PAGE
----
What happens to men and women who are released from jail or prison? Many may say they don’t care – but the reality is that 95% of the people incarcerated in the U.S. today WILL released back into our community at some point.

So, here is the harsh reality – many who are released go directly back to what they were doing prior to incarceration – committing more crimes – which is highly contributed to the massive amounts of complexities after release.

People are released from jail in the same clothes they were arrested in – that could mean summer clothes in the wintertime, or maybe bloody/smelly clothes. We sometimes even see people re-arrested for stealing a coat from the store or clothes off a neighbor’s clothesline because they simply do not have warm clothes.

What if the person was arrested with no money? Then they are released with no money. So how do they get to where they need to go? They certainly can’t purchase a bus ticket. What if they need to go to social services to sign up for food stamps? How do they get their identification from DMV (which costs $16), or their social security card (that costs $12); both of which are needed to get food stamps or other benefits from social services.

Most offenders have burned so many bridges, that family and positive influences have cut them off. Often the only friends or family ‘left’ after release are the same people that they were associated with before incarceration – the same people, on the same street corner, doing the same thing they were doing prior to incarceration. It is nearly impossible for a different outcome in this situation.

So what’s next? At this point, many now have no ID, no cell phone, no housing (or not adequate housing that isn’t drug infested), no job, no food stamps.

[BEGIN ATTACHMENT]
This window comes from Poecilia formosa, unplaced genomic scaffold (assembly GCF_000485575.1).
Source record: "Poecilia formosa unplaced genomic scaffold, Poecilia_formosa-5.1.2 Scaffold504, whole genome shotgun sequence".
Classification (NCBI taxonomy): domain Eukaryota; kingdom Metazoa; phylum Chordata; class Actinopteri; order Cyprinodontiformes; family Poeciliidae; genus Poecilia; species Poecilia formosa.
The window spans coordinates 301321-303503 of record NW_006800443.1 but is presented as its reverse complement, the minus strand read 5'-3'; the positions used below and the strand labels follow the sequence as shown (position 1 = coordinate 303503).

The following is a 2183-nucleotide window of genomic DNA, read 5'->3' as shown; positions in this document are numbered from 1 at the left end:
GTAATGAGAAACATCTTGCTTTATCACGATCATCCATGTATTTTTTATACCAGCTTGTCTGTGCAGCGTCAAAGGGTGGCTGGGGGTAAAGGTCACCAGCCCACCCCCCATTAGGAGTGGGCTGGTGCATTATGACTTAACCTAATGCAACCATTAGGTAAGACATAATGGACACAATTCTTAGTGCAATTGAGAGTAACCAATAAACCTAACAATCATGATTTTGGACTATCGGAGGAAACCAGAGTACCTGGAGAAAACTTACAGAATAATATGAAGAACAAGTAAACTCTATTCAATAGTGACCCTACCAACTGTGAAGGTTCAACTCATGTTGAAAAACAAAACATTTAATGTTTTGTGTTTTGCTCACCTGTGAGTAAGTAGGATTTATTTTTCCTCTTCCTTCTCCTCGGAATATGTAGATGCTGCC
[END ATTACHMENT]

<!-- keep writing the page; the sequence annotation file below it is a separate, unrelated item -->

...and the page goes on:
Everything we do requires money, but how do we expect money to be gained in this situation? Then, what if child support is owed? They don’t have a job and can’t get one, but are expected to pay child support (child support obligations do not stop when in jail or when no job is had). This is a perfect stressor, or as we call it, a ‘trigger,’ to relapse – starting to use drugs again to overcome the stress. Or maybe to sell drugs for money for child support, food, rent, fines, or to keep the lights on. For females, it is often stripping or prostitution – but in order for many to engage in these activities they must be high to ‘do what they know they have to do.’ This is where it starts all over again – drugs and institutions.

It is because of these very critical situations that REAL Life was established – to assist people overcome these obstacles. While we know we can’t remove the obstacles, we can assist to move past them so they can succeed. REAL Life provides the extra push and motivation necessary to get them over the hurdle. Through mentorship and walking alongside clients, and sometimes providing minimal financial assistance so an ID or bus tickets, we are able to contribute in moving our clients out of a negative lifestyle and into a thriving one.